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What I learned about wood today I think...

Post in 'The Hearth Room - Wood Stoves and Fireplaces' started by ddahlgren, Feb 3, 2013.

  1. ddahlgren

    ddahlgren Feeling the Heat

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    Ok realizing my quest for work may turn out to be a bust and not wanting to work in the shop today i played a bit. . Playing with the last wood I received about a month ago that was cut to 8 foot rounds let sit for 2 years then split a month before I received them. I am not sure if that is the truth but what i was told. I measured the MC before bringing into the house and 22%. They sat in the same room as the stove for 2 weeks and measured 14.5 on the outside. Split one and 25% on the inside. Put the 2 pieces on a decent bed of coals and burned for 45 minutes caught fairly well with minimal smoke. Put the un-split one in next with a similar bed of coals took off with a tad more smoke and burned well at first then kept asking for more air. The difference was a stove temp of 520 split and 450 un-split. My next experiment is to get data from a piece of the same batch that has spent it's life outdoors and get a surface reading and interior reading and see how it burns and will report back with how that went and I hope enough information the get some ideas on how you might burn marginal wood if given no choice.

    The other thing I need to get done is get the probe stack thermometer mounted and unlike conventional wisdom I am going to mount it about 6 or 7 feet off the floor to see if it looks hot enough for the flue gases hot enough to get out of the chimney above 250 degrees the number i found on the net as below it you will get creosote.

    I will report back with results! Sometimes it sucks being an engineer you just keep wanting to know 'why'...LOL

    Dave

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  2. ddahlgren

    ddahlgren Feeling the Heat

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    Ok an hour and one half in the center wet wood is 27% and outside up 2% as well Hmmm water migrating to equalize the water content?
  3. ddahlgren

    ddahlgren Feeling the Heat

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    At 2 1/2 down to 25 on wet side and 17 on dry tossed into a 400 degree stove top bed of coals and took off instantly.
  4. topoftheriver

    topoftheriver Member

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    And the bottom line??????????
  5. ddahlgren

    ddahlgren Feeling the Heat

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    Ok last load sort of burned but not well takes full air to keep it going. so what i think I have learned. There is no substitute for time getting wood seasoned. With a split with 4 to 5 inches on a side inside is at least 10 % wetter than the outside after 3 months. Storing wood indoors for a week in a low humidity area is good for about 3% less overall possibly more. Unseasoned wood left outside is useless in under a year. oak at least. Given enough air almost anything will burn but heat is optional. If in a jam split fine and leave in a warm place for a week or two and you stand a chance to get it to burn and make some heat. Fine being no bigger than a modern 2 X 3 then stack like kindling so no long burn beyond an hour possible. I do not claim to be any sort of expert but this a set of experiments to satisfy my curiosity and what I saw and what i thought it told me. I am not sure if useful to anyone but taught me a lot.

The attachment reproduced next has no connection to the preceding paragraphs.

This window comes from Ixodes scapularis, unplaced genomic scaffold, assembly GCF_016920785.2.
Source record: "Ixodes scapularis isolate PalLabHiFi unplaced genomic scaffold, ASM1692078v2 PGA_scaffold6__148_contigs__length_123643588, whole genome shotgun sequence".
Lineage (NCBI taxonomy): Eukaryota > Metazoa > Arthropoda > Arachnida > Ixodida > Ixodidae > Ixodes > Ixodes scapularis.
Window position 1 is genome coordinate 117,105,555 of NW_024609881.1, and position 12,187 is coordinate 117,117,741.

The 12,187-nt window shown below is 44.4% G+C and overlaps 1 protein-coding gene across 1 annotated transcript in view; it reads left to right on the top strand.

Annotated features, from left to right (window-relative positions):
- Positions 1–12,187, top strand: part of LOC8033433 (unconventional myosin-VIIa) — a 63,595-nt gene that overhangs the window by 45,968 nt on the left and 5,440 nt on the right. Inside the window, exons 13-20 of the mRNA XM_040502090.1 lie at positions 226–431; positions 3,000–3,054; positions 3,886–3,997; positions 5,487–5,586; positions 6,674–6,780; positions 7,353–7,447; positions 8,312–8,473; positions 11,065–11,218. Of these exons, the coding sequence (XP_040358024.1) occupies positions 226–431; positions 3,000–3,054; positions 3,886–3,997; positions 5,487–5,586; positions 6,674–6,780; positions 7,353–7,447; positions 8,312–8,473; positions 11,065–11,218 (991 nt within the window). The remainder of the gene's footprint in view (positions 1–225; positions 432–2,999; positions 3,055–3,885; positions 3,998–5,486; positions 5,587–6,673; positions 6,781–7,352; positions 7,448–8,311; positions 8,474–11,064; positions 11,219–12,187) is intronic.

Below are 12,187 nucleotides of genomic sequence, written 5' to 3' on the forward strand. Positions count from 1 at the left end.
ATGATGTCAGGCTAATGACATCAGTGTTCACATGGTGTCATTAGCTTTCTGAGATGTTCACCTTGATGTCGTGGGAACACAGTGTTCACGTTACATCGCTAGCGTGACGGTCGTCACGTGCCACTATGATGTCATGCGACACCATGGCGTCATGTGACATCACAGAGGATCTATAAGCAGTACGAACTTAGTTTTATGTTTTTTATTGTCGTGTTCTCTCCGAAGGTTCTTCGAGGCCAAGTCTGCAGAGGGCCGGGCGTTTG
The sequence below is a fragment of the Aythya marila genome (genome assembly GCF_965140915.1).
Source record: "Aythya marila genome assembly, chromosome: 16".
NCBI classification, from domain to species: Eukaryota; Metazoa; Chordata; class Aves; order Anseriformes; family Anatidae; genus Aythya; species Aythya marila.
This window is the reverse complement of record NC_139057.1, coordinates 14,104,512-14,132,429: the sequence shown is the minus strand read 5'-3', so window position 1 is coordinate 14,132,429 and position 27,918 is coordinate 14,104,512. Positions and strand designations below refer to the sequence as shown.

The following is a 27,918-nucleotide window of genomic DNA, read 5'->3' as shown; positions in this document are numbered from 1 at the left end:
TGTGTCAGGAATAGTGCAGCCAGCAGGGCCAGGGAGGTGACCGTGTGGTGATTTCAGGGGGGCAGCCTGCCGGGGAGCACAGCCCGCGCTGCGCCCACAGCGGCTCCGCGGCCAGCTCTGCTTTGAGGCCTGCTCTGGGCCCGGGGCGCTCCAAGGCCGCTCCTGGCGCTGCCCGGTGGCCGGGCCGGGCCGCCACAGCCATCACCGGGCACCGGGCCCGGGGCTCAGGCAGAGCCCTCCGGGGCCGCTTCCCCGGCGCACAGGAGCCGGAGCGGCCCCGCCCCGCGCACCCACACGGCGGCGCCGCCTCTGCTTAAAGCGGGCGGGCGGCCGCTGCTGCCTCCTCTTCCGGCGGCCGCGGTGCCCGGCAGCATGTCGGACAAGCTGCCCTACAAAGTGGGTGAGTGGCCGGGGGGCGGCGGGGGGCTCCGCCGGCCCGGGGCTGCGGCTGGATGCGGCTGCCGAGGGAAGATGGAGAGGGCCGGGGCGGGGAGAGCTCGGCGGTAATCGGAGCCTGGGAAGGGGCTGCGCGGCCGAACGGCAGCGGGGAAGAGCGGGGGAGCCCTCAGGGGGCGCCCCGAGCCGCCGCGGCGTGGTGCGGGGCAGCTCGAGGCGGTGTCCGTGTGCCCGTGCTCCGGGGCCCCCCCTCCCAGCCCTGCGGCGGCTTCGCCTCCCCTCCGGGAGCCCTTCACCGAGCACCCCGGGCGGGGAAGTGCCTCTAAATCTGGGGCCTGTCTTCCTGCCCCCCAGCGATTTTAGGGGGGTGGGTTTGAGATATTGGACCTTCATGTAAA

Dave
  6. ddahlgren

    ddahlgren Feeling the Heat

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    See next post..

    What i missed is the room the stove is in is 90 and the first floor 76 so lacking anything ood it might work but scrub chimney often!
  7. bmblank

    bmblank Minister of Fire

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    Remember sample size. Especially figuring moisture content. I'm willing to bet moisture content between multiple splits of the same 8 foot section will vary 10% or more.
  8. bmblank

    bmblank Minister of Fire

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    Another engineer here. It makes stuff so hard. Yesterday i was laying tile to look like a random pattern... I probably spent more time trying to figure out where each tile goes than the actual laying of the tile.
    gyrfalcon likes this.
  9. ddahlgren

    ddahlgren Feeling the Heat

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    And i bet you are 100% correct I just picked pieces sitting next to each other and the best i could do.
  10. Jon1270

    Jon1270 Minister of Fire

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    Keep in mind that your moisture meter is affected by temperature, and probably calibrated for 70F. If the wood is cold, the reading will be artificially low.

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